Earth & Climate
Paleontologists at Southern Methodist University have measured the carbon isotopes in marine fossils from Bentiaba, Angola to precisely date for the first time 30 million years of sediments along Africa’s South Atlantic shoreline.
They dated the richest marine reptile fossil bed along Africa’s South Atlantic to 71.5 million years ago. Continue reading
The Science piece by Michael Balter highlights Meltzer’s new study showing a comet was not responsible for sudden climate change at the end of the Ice Age. Proponents of the comet-impact theory have pointed to sedimentary deposits that they say prove a comet hit the Earth, killing the Clovis culture and causing mass extinction of many animals. Continue reading
Nature: Prehistoric impact idea smacked down — dates of reported cosmic collision can’t explain North American extinctions
The Nature piece by Alexandra Witze focuses on Meltzer’s latest study to show that a comet was not responsible for sudden climate change at the end of the Ice Age 12,800 years ago. Proponents of the comet-impact theory have pointed to sedimentary deposits that they say prove that an object from outer space hit the Earth, killing the Clovis culture and causing the mass extinction of many animals.
Comet theory false; doesn’t explain cold snap at the end of the Ice Age, Clovis changes or mass animal extinction
As proof, proponents point to sediments with deposits they believe could only result from a cosmic impact. A new study disproves the theory, said lead-author and archaeologist David Meltzer, SMU. Continue reading
Using satellite imagery to monitor which volcanoes are deforming provides statistical evidence of their eruption potential, according to a new study in Nature Communications.
The European Space Agency’s Sentinel satellite, launched April 3, should allow scientists to test this link in greater detail and eventually develop a forecast system for all volcanoes, including those that are remote and inaccessible. Continue reading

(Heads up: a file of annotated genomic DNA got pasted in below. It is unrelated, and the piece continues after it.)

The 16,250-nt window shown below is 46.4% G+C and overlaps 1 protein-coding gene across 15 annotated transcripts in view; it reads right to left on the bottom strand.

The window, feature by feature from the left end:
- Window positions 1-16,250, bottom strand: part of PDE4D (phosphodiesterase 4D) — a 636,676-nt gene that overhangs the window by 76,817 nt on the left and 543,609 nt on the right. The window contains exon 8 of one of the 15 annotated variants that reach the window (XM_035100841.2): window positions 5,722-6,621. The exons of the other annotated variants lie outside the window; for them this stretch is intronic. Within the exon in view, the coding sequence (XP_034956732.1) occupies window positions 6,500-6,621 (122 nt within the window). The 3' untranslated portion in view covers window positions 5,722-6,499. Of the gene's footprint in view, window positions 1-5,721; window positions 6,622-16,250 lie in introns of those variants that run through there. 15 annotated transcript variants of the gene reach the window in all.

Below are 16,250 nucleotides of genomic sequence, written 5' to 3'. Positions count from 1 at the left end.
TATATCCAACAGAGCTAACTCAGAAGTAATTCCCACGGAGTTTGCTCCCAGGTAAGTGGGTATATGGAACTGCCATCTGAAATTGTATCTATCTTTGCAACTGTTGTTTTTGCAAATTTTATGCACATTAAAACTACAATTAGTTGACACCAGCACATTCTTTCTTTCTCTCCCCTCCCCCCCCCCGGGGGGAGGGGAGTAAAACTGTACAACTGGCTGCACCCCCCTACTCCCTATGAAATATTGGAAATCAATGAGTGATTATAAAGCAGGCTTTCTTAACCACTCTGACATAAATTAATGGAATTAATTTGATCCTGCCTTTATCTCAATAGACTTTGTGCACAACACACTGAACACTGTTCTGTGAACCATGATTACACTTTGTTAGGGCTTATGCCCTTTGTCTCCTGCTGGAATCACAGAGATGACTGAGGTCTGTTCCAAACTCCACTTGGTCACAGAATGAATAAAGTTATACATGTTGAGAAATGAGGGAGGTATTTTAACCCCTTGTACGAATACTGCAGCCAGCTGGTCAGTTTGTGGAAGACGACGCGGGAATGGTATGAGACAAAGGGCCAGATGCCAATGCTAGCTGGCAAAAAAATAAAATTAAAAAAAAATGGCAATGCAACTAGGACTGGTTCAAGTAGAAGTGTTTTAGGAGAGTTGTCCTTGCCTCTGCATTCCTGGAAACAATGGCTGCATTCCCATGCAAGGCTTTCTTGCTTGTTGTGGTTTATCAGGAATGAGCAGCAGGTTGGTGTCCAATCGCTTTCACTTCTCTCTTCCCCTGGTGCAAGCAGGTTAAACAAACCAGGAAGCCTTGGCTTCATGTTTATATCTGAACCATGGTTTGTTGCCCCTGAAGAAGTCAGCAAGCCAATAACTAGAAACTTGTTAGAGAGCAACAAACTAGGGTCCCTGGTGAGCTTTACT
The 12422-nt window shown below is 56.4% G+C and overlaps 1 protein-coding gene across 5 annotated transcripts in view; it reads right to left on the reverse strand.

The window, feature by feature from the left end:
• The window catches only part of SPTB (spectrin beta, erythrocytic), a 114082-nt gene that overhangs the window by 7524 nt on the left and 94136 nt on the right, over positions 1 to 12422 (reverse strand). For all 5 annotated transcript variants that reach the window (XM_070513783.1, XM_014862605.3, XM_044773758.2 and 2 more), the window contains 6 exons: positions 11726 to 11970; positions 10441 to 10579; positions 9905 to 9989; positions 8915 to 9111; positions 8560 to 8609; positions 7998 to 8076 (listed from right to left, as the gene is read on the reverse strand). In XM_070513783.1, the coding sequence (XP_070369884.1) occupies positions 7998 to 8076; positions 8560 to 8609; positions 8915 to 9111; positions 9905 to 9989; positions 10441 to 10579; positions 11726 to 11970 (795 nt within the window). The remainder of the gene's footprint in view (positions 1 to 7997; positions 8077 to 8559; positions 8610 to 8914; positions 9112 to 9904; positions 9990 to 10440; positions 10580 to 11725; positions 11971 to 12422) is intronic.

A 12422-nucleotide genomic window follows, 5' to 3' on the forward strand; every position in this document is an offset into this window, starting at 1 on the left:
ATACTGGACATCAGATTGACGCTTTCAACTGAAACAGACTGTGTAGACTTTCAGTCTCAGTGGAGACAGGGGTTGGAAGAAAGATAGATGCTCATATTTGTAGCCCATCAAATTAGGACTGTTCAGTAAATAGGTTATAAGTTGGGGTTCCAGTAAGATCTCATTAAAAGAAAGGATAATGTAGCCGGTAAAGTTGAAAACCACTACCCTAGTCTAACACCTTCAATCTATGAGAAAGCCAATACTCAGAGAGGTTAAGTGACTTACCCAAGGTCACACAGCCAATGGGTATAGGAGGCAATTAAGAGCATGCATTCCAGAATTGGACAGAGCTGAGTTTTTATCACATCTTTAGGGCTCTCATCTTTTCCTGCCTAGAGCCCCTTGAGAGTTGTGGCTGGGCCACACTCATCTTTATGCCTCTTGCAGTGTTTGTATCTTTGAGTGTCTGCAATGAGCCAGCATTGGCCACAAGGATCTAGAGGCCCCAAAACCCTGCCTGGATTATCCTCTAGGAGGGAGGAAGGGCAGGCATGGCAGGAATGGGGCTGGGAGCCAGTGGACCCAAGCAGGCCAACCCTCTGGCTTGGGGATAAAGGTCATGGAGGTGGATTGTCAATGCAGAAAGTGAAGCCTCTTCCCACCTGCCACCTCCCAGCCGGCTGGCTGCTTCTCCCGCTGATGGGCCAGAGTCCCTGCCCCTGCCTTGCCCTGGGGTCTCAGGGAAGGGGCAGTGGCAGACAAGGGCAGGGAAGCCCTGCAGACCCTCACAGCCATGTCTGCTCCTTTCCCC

Renewable Energy World: Where’s the Heat? Geothermal Industry Seeks Resource Assessment Tools to Spur Development
In a renewable energy report on geothermal technology, the renewable energy news web site Renewable Energy World.com covered the SMU Geothermal Laboratory‘s research to locate and quantify the huge geothermal resources available for production from existing oil wells within Texas. The report relied on the expertise of SMU geothermal expert Maria Richards, director of the SMU Geothermal Laboratory.
The article by associate editor Megan Cichon, “Where’s the Heat? Geothermal Industry Seeks Resource Assessment Tools to Spur Development,” published April 16. Continue reading
Journalist Lauren Aguirre of the SMU Daily Campus covered the research of SMU physicist Thomas E. Coan, an associate professor in the SMU Department of Physics.
Coan works with more than 200 scientists around the world to study one of the universe’s most elusive particles — the neutrino.
Journalist Jehadu Abshiro of the SMU Daily Campus covered the research of SMU seismologist Heather R. DeShon.
DeShon is leading the effort to trace the source of a recent sequence of small earthquakes in North Texas and any relationship they may have to the injection of waste water by energy companies using shale gas production to recover gas.
Neutrinos are generated in nature through the decay of radioactive elements and from high-energy collisions between fundamental particles, such as in the Big Bang that ignited the universe. Continue reading